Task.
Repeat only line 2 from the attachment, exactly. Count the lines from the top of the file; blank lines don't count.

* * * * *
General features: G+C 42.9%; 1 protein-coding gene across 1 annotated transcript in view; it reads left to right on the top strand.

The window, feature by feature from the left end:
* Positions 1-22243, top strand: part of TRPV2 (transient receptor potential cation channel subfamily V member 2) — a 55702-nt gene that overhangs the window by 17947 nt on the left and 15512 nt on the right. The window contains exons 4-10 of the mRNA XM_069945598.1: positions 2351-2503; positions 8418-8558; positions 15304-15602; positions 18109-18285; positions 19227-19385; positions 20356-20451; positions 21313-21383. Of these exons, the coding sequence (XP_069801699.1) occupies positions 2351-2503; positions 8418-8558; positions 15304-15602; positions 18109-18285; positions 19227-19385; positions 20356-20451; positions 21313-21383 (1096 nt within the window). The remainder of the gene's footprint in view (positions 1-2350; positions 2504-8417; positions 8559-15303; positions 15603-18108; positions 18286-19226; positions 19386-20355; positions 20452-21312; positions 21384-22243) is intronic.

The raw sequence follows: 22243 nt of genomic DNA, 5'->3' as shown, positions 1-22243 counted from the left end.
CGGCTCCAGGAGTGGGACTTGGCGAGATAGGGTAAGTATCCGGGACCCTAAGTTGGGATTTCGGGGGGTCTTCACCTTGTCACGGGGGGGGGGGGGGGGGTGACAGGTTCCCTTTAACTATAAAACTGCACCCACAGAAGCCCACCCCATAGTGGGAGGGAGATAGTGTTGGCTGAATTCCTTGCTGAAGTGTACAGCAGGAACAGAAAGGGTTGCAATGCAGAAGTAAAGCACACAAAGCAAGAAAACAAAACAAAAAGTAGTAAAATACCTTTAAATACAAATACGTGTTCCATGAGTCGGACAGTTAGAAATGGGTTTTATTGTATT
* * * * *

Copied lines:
The window, feature by feature from the left end: